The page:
Pennington won’tseek re-electionas city’s mayor

Raymond Pennington

LUMBERTON — After 24 years of wielding the gavel, Raymond Pennington says he will not seek another term as Lumberton’s mayor.

“I think 28 years is long enough,” said Pennington, who served on the City Council a single term before becoming mayor. “… It’s been a good 28 years and there have been a lot of tremendous and positive things take place in the city of Lumberton.”

Pennington’s term — his sixth as mayor — expires in December.

Pennington worked at The University of North Carolina at Pembroke for 35 years as head baseball coach, chairman of the Department of Health, Physical Education and Recreation and as athletic director. After retiring from the university in 1998, he served six years on the university’s board of trustees.

Pennington was inspired to run for City Council after serving as gubernatorial candidate Skipper Bowles’ co-campaign manager for Robeson County, and won a seat representing Precinct 6 in 1983. He lost a second bid for City Council before successfully running for mayor in 1991.

As Lumberton’s longest-serving mayor, Pennington said he has reached nearly all the goals he set for his time in office.

“I’ve been working my mind and about everything I had in mind has been accomplished. Some of it took 20 years and some of it was a little easier than 20 years,” he said.

Pennington pointed to the city’s new Police Department, development at Northeast Park, construction at several Interstate 95 interchanges and two community resource centers as examples. By the time he exits office, Pennington hopes to see the final touches put on Northeast Park and the Exit 22 interchange.

“The best thing about this job is meeting new people, identifying their needs and fulfilling those needs,” Pennington said.

Pennington commended the city officials and staffed with whom he has worked.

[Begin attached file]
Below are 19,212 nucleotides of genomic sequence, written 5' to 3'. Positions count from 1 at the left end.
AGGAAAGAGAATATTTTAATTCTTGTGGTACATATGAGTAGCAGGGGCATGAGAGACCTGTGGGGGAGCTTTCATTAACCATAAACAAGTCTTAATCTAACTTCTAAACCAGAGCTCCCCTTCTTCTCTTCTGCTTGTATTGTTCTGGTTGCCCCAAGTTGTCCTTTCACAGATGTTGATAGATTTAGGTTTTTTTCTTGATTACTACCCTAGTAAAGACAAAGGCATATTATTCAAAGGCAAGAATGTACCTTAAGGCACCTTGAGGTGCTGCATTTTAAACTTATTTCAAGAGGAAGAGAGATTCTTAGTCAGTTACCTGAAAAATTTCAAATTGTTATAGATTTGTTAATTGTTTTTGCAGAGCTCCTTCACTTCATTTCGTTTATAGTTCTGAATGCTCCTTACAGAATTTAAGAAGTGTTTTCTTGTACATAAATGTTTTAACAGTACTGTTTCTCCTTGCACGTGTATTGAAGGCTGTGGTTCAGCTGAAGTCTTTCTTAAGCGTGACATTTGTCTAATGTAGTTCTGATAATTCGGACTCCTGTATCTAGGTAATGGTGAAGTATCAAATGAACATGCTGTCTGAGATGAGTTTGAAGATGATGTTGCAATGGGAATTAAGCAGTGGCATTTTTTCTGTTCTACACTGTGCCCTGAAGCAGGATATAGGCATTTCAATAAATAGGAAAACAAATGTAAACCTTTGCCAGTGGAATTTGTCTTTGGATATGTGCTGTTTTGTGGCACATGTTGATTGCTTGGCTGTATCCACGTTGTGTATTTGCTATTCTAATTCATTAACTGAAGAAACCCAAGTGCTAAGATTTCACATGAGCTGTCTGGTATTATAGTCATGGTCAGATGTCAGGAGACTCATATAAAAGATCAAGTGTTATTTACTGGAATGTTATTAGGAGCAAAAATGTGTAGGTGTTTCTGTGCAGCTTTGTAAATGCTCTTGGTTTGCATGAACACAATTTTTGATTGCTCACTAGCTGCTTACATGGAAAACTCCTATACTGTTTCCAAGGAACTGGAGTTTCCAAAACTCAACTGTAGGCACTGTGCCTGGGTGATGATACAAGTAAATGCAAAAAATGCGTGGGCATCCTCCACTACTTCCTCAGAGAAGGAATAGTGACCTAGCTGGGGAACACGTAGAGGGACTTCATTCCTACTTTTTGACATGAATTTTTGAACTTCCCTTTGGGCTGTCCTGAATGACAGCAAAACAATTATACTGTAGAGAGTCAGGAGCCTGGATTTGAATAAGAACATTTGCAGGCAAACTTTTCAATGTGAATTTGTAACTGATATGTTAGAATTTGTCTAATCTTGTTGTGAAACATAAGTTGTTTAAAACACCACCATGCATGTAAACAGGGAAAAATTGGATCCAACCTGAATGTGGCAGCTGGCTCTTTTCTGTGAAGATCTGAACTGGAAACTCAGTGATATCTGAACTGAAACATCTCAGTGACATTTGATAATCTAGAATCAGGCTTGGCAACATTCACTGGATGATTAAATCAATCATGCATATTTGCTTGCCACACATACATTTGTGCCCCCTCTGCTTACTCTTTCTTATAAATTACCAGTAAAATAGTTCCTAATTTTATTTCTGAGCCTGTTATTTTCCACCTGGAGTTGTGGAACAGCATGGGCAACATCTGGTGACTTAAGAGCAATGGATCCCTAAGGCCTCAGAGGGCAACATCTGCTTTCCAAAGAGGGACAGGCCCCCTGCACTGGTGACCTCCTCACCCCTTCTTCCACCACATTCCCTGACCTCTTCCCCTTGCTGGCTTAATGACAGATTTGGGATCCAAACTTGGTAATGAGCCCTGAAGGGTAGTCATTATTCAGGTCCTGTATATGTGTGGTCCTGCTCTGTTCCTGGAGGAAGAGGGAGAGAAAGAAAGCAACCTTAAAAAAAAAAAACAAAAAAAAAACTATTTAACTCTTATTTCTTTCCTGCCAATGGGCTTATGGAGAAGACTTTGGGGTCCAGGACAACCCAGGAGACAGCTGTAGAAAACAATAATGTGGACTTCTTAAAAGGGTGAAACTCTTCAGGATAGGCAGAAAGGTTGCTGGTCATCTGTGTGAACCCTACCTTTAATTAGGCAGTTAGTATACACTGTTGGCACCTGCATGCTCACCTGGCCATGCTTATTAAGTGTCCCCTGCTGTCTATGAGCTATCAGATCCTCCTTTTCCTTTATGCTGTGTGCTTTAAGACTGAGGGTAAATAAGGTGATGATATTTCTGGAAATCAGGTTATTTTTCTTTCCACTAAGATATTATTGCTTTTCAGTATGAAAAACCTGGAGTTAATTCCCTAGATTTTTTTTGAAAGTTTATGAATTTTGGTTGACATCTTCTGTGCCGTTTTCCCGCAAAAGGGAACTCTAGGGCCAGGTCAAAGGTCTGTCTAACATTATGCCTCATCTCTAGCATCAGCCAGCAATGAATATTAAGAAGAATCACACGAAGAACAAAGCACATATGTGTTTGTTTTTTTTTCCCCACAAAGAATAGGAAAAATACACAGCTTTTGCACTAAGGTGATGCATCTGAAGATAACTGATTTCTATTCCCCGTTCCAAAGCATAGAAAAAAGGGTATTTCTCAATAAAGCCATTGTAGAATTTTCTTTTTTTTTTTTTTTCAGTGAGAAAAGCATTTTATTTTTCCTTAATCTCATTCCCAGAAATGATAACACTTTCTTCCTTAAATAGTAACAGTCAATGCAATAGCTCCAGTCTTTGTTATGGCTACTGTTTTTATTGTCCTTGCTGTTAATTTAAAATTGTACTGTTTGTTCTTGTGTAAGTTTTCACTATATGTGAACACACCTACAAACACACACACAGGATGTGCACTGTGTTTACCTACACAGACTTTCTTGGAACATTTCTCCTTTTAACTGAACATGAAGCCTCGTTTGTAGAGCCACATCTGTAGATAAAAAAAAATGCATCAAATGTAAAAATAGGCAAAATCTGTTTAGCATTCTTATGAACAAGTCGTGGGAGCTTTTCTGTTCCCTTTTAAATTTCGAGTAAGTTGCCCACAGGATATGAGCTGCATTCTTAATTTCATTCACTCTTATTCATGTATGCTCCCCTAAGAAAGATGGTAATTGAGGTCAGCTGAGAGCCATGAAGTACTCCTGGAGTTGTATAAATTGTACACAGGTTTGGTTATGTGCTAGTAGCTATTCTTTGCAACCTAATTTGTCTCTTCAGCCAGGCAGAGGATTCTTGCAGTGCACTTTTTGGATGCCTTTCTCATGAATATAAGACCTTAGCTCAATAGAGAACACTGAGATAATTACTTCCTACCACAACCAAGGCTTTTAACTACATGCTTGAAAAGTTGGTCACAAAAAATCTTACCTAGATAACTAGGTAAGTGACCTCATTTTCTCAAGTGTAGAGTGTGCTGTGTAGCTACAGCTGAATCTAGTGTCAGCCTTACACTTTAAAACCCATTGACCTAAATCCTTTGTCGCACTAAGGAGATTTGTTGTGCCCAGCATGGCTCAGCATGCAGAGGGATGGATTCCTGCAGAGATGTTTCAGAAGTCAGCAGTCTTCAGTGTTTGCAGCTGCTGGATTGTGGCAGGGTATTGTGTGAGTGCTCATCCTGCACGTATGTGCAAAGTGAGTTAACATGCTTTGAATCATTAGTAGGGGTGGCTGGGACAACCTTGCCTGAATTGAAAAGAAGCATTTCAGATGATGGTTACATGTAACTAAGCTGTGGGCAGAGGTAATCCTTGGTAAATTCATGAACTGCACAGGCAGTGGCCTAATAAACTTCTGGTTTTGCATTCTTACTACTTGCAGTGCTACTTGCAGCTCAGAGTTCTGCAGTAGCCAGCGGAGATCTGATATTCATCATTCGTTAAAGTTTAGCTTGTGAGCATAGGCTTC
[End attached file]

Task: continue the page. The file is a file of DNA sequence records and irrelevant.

“We have and have had an outstanding City Council that have been very progressive in their thinking. While there’s always room for discussion and final analysis, what is best for Lumberton always comes through for every one of them,” he said.

Leaving his spot at the head of the City Council will “take some adjusting,” Pennington said. He hopes to spend his newly freed-up time working on his golf game. Pennington, who moved to Robeson County in 1963, said he has no plans to leave what has become his hometown.

Councilman Erich Hackney said Pennington “has not only been an excellent mayor, he is a great man.”

“… His demeanor and approach toward issues that affect the city set him apart from any other mayor I have ever known. He has truly been an ambassador for the city of Lumberton and while his exodus will be a heavy loss to the city, I look forward to continuing to work with him even after he steps down,” Hackney said.

Councilman John Cantey said Pennington’s successor “will have some mighty big shoes to fill.”

“The mayor’s legacy is strong … ,” Cantey said. “The council and citizens of Lumberton owe a tremendous debt to the mayor for his service, dedication and loyalty to this city. His retirement is well-deserved.”

At least one person is ready to take on the challenge.

Bruce Davis, who served on Lumberton’s City Council for 24 years and runs a construction business, plans to make a bid for mayor.

“As I think about running for mayor, I remember all the mayors I have served with and their unique styles of leadership … each made the city proud. Dr. Pennington has a record to envy but I am as ready as I will ever be,” Davis said.

The period for candidates to file for election begins at 8:15 a.m. on July 6 and ends at noon on July 17.